RIAs are confronting a more crowded, competitive market when it comes to winning new clients, as affluent individuals grow more cautious and more wirehouse brokers embrace the RIA model, says Nick Georgis, Schwab Advisor Services's vice president of practice management and business strategy.
RIAs are finding that it is taking longer to close new business prospects and they are closing less business, Georgis said in an interview. Increasing client inertia is one reason why.
"There is more caution on the part of the client and investors are more fearful," Georgis said in an interview at Schwab IMPACT's annual conference in Chicago. "They are interviewing more advisors and finding more people who are taking a holistic approach advice [business]."
As the exodus of wirehouse brokers to the RIA and independent broker-dealer models continues, RIAs are more likely to find a competitor who looks just like them right down the street. In the next five years, they are going to find themselves competing with even more people who do and look like they do, Georgis believes.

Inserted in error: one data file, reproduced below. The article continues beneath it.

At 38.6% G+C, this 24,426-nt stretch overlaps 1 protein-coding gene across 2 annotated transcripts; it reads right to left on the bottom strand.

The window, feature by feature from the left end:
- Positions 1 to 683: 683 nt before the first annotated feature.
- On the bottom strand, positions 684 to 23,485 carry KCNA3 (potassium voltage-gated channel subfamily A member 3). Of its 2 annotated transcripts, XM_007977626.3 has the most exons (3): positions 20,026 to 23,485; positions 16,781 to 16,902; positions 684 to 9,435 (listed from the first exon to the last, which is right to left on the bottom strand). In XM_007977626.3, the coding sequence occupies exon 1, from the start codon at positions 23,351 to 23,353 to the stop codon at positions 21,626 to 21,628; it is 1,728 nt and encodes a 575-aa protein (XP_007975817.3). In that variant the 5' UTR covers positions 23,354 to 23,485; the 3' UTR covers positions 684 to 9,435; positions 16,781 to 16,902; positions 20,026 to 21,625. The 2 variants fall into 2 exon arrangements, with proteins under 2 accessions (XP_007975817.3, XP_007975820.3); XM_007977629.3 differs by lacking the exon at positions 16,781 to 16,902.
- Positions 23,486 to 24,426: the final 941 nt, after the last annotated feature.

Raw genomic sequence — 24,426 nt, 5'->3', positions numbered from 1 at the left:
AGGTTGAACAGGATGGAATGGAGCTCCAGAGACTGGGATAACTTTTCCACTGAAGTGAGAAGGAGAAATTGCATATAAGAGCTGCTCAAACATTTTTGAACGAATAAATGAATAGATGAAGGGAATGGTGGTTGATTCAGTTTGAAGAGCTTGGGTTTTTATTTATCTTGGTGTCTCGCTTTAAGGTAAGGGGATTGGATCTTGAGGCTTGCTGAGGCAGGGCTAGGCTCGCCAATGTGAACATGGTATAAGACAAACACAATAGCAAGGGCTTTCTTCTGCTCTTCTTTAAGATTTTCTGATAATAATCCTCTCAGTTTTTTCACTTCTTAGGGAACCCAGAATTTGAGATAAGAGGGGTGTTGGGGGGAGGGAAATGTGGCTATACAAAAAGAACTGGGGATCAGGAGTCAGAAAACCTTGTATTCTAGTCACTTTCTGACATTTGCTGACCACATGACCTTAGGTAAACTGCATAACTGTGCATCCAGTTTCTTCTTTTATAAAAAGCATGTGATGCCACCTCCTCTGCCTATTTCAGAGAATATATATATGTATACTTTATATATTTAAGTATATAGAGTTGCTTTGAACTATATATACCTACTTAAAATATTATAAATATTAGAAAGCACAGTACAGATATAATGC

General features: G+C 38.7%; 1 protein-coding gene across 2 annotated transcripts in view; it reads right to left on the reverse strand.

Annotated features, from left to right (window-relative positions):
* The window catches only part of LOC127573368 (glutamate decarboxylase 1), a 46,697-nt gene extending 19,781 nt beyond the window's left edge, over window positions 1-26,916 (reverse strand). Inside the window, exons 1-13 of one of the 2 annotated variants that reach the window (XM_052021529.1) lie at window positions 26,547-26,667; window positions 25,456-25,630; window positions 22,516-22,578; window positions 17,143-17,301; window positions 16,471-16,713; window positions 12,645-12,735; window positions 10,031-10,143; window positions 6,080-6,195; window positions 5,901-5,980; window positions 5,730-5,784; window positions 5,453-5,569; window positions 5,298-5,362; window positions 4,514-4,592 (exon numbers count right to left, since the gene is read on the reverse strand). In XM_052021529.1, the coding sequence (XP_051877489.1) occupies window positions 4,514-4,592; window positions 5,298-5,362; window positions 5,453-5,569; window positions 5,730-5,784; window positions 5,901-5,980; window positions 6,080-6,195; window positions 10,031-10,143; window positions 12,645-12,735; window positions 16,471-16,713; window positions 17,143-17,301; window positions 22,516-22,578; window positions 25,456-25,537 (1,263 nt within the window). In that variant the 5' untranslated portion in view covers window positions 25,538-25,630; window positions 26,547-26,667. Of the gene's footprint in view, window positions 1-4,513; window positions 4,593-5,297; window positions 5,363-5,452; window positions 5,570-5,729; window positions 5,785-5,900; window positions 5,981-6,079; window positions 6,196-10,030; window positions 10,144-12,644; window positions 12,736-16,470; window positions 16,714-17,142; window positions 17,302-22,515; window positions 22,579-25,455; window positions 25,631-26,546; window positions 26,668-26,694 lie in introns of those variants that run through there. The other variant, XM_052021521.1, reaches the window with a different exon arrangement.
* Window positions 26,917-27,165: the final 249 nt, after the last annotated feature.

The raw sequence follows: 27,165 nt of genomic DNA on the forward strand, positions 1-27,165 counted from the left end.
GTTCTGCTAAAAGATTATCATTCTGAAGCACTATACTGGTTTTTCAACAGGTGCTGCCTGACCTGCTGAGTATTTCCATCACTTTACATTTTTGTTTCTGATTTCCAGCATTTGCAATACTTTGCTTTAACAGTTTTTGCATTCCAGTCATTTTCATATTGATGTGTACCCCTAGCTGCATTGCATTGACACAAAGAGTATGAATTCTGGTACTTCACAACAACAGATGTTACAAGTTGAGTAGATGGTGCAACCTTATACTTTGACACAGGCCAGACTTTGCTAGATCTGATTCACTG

The RIA business is growing assets at an annual rate of about 7% while the wirehouse world is shrinking at a 4% annual rate. Project this out four or five years and the picture of a crowded RIA market emerges.
Schwab now has 18 full-time consultants devoted to assisting RIA firms with practice management and succession issues and another 100 relationship managers who advise in less detail and then refer RIA firms to two-day off-site meeting with the consultants. "Succession isn't just about transferring a business; it's about transforming it," Georgis said.
RIAs may not like being measured by their assets under management (AUM). But for every two firms that reach and easily surpass the $500 million or $1 billion AUM level, there are eight or nine firms that reach those levels and see their business plateau.